Odimbite Odimbite: Organizational Character in the 21st Century
Is it really expensive to have a quality product, service or process? Quality is often defined as fitness for use. The ability to have exactly what is needed at the right time, right place and at the right price. Delivering the right product, service benefit or process attracts some associated cost. When failures result, does failures really cost more to an enterprise than consistently maintaining good quality? Quality is the obvious character of an organization. This implies the way the organization is first of all organized, structured, the way she responds to complaints, the important priorities of the company, the way customers and suppliers are received, treated and the way a company carries on with her legitimate business. Quality is to be wired into the entire fabric of the enterprise. The real cost of cost in modern day business tells a lot about the organization’s character.
Quality is the character of an organization or her product/service offering as well as her processes for delivering the benefit to the customer. Just as humans are assessed by their character, quality is the basis for assessing the character of an organization. There needs to be quality standards with which to benchmark quality in an enterprise. Several international quality standards exist such ISO series, Total Quality Management (TQM), six sigma series, et cetera. However, true quality is developed to match the internal dynamics of an organization. Advertizing the certification obtained by qualifying bodies is one step in having a proper character. Certification is like passing an examination but the test of the certification is how the organization maintains and builds on this character thereafter.
Building Quality into Performance Matrix
This is where the challenge lies for every organization. Companies celebrate new products brought to the market and get a raving success. Then, suddenly after some months or years, there is a massive recall of the product because it is failing or has failed in the market place. Automobiles, drugs, accessories have been recalled this way. In some cases, lingering law suits with huge penalties have to be dealt with in the process. What went wrong?
Already existing products that have had long history of success are suddenly found to be faulty and have to be withdrawn from the market place. Organizations spend huge resources to effect the withdrawal and destruction or eventual re-working of the product or service? What went wrong? Does a company need to withdraw or recall a product or service in the first place? Why was it not prevented in the first place? Why would a company spend a lot of money compensating users, channel members and other stakeholders and throw money away?
The organization circumvents quality. They see quality as a concept and hasn’t fully integrated it into the performance ecosystem. Each employee and department has o understand why what they do can impact the fortunes of the organization. The employees have to see the bigger picture of their efforts. The have to work with their heads and their hands. If an employee has to tie a nut, he needs to see the big picture of how tying the nut affects the customer eventually and the fortunes of the organization in the short and long run. If an employee has to generate a report, he has to see the bigger picture of how generating a wrong report will impact him organizational decision making and eventually, the losses the organization will make for a wrong decision taken. Sometimes the wrong report can lead to decision to terminate the employee’s job and this whole picture has to be clear in the employee’s mind. If an employee is to obtain a market intelligence on competitor’s activities, the employee has to see the bigger picture of how the intelligence will impact decisions the organization makes and initiatives to retain market share and keep him in employ. So, wrong intelligence will lead to failures and the consequence of what such a failure will be for the business as well as other staff members and business partners. This approach is lacking in most organizations.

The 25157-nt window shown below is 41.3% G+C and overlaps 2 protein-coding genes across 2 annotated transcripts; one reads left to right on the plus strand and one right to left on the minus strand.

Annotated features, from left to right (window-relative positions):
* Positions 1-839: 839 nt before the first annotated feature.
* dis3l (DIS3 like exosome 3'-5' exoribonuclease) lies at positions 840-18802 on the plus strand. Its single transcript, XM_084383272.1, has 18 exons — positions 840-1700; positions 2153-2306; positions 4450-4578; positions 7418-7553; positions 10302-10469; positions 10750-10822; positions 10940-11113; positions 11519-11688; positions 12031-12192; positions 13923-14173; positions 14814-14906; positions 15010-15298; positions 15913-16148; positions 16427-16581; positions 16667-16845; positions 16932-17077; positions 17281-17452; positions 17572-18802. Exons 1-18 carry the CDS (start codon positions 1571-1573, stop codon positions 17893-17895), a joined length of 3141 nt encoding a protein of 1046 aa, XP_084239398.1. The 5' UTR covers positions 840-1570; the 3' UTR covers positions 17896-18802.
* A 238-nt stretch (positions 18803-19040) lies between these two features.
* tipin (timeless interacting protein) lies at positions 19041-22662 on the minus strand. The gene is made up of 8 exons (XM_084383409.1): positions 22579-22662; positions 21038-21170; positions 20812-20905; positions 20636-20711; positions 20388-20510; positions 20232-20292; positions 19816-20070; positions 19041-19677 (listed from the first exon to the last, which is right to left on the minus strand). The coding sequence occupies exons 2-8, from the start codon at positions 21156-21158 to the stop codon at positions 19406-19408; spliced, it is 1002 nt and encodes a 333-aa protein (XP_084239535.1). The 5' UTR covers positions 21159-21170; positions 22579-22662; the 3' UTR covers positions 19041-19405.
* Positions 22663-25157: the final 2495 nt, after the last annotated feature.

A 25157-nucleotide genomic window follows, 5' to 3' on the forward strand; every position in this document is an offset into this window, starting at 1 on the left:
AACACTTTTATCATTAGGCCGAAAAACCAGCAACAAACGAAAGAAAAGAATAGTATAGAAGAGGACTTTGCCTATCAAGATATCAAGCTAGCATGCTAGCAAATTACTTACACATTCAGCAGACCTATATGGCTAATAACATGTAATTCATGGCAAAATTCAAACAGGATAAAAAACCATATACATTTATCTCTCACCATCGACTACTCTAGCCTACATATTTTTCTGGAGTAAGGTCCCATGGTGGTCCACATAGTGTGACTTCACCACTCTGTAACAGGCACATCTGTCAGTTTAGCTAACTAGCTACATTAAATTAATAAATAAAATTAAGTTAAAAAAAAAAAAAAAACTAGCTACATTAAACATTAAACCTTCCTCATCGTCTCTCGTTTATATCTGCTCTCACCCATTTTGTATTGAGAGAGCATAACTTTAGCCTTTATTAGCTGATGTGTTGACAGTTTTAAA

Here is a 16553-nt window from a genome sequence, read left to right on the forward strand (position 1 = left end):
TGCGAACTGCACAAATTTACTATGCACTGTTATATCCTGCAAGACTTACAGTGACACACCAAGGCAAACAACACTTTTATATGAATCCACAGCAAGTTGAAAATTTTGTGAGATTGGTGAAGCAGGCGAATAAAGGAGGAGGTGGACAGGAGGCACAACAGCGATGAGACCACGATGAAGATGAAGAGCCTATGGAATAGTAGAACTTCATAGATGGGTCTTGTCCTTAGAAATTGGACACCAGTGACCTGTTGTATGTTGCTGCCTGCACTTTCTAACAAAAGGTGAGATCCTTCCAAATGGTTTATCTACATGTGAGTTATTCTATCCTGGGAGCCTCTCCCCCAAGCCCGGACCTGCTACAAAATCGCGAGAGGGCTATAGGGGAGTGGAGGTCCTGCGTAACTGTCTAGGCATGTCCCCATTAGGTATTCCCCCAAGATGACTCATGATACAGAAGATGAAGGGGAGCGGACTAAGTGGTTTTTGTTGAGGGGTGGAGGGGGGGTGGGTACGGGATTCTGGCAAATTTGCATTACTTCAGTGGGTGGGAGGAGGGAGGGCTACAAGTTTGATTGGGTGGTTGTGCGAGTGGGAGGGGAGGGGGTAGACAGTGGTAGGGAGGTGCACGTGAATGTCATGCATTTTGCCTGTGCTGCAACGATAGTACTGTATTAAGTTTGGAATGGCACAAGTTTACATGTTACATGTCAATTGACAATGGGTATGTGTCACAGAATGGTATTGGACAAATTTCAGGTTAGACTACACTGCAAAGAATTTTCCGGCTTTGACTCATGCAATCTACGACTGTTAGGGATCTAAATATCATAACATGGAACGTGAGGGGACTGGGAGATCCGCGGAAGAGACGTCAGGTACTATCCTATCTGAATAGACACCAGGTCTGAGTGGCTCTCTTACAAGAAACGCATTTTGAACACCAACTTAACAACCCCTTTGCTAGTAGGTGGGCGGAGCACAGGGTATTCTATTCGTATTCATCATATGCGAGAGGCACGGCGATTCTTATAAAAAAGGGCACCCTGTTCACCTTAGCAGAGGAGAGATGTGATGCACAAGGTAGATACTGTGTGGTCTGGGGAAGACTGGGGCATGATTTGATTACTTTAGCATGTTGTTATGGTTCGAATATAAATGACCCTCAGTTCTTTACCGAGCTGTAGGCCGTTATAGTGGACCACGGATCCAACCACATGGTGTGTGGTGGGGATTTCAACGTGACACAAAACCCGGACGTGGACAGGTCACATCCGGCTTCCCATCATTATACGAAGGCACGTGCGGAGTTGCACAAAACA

Compartmentalizing functions has led to narrow mindedness of organizational employees and so they only see what they do without seeing the impact of their actions or inactions on the quality of the entire organization. Every quality management system has three basic dimensions of design, control and assurance. The assurance element of a quality system is often the major cause of product, service and process failures. Quality is not just measured in the short term alone. Quality is measured both in the medium and long term too. There is need to celebrate success achieved during the year but when that success is reversed three or more years down the road, because the quality failed, then that success isn’t success at all. Every quality failure is more expensive due to withdrawal cost, compensation cost, destruction cost, re-work cost, litigation cost as well as bad reputation earned by the organization in this regard. Quality system deployment may be expensive to institutionalize but it is far more destructive to ignore it and suffer dire consequences.
Figuring it out
The real cost of quality represents an organization’s character.
The real cost of quality in performance is both attainment of desired purposes and the inability to attain and sustain desired objectives. It pays more to minimize the cost of not attaining the desired objective drastically and improve the opportunity to attain expected objectives all the time. One quality failure in a year can wipe out the bottom line and undermine the integrity of the enterprise.
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